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Call of Cthulhu: Investigator Weapons

This article originally appeared in the March/April 2020 issue.

Investigator Weapons Volume 1: The 1920s & 1930s.
Investigator Weapons Volume 2: Modern Day
both by Hans-Christian Vortisch
Sixtystone Press http://www.sixtystonepress.co.uk
Both volumes available in Softcover or PDF

Volume Pages Softcover PDF Softcover+PDF
Volume 1: The 1920s & 1930s 132 US$21.99
UKú17.09
US$14.99
UKú11.65
US$25.99
UKú20.19
Volume 2: Modern Day 240 US$30.99
UKú24.08
US$14.99
UKú11.65
US$35.99
UKú27.96
Combined Bundle   US$38.23
UKú29.70
US$22.48
UKú17.47
US$56.66
UKú44.02

Volume 1: The 1920s & 1930s

This review originally appeared on RPG.net in April 2012.

First and foremost, allow me to thank the publisher Adam Crossingham for gifting me a copy of this PDF for this review.

Gunporn… that is what this is. And, I am not afraid to say it. There has always been a segment of the Call of Cthulhu audience that has been obsessed with guns and the effects that they might have on the Mythos and the result usually entails the baddies getting even madder. As a result the character’s descent into madness becomes ever more acute.

Sixtystone Press has done a fabulous job here in culling together a sourcebook for Players-Keepers and historical enthusiasts alike. This volume deals with the so-called Classic Era (1920s/1930s) Call of Cthulhu where real world weapons of all sorts are stat’ed for the Basic Role Playing system. Subsequent volumes will address Modern and presumably archaic and maybe Future and/or exotic weapons. Currently, the work is only available as a PDF but I am given to understand that it will come in a print form later this year.

However, the breadth of this work and the research done is truly phenomenal, as it has meticulously researched the usage of weapons from not only the United States but Europe and Japan thus giving and laying the basis for globetrotting campaigns in which Keepers can use the right weapon for the right place. Note the use of term weapon, for not only do we have the standard array of pistols, rifles, machine guns, and shotguns (all good fun in any Call of Cthulhu game) but also some less than standard weapons that make their way into the game including the different forms of dynamite and flame throwers plus an array of cultist weapons, including silent and deadly ones like a blowgun. Each weapon is given a comprehensive history and their real world context – littered throughout are advertisements from the era giving an authentic feel to the material, as well as ready-made props for the Keeper to use. However, this creates a daunting task for this reviewer, as pages upon pages of gun history does cause things to blur – fortunately the author was aware of this downside and created a magnificently comprehensive index along with cheat sheets for the Keeper who just needs the stats. Making locating a particular weapon or part of the world where a particular weapon is commonplace so easy, the only thing is that it is currently a PDF and unless you have a tablet, using a computer might be a tad difficult as the pages are not hyperlinked.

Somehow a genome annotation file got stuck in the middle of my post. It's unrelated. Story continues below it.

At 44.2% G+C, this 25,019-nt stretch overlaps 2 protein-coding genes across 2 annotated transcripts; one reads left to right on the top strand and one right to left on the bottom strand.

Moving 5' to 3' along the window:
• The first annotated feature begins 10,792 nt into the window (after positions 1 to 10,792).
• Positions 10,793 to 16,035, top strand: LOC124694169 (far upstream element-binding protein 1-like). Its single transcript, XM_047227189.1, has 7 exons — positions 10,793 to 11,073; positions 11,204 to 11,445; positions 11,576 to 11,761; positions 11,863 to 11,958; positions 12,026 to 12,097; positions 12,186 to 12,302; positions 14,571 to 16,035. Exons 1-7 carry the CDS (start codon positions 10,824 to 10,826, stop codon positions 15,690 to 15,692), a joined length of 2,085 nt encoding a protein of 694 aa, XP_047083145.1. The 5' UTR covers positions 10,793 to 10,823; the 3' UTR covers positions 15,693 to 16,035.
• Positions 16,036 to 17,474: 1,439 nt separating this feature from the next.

Notwithstanding, if grounding Cthulhu in the real world was not good enough, it gets better. There are rules for everything and excellent rules that bring together rules from a variety of sources. Rules for bullet proof vests, rules for shooting underwater, rules for autofire, rules for shooting on mount/vehicle, rules for shooting in the cold, rules for shooting in a desert, etc. – rules that can cover almost any circumstance of the era that the players may find themselves in – thus allowing the Keeper to have the rules necessary to make that cinematic/pulp game a little closer to reality. Best rule – naturally, are the rules for recovery of gunshot wounds. There is also the nice touch of pairing different investigator occupations with particular guns – making NPCs a snap. Fortunately, again, the index does come to the rescue for these rules which are also nicely indexed.

Nevertheless, there is one slight drawback in all these rules is that they cross-reference a great number of the game’s canon including some pretty hard to get items from Pagan Publishing or the King of Chicago. I realize that the author does not want to be accused of plagiarism and hence must cite the source but it does become annoying a tad when there are references to products that I do not own nor can ever own. Nice background also on the regulation of weapons in the different parts of the world – allowing the Keeper to throw in a historical red herring or something for the players to consider before, they think that they can just go to the “gun shop” and cash out to kill some bad guys. Chances are the cultists are in league with the authorities or at the very least the gun shop owners and these facts give an excellent way of getting the players just where every Keeper wants them to be – screaming in abject terror and just not to have an easy run of it. This is Cthulhu kids, not, D&D.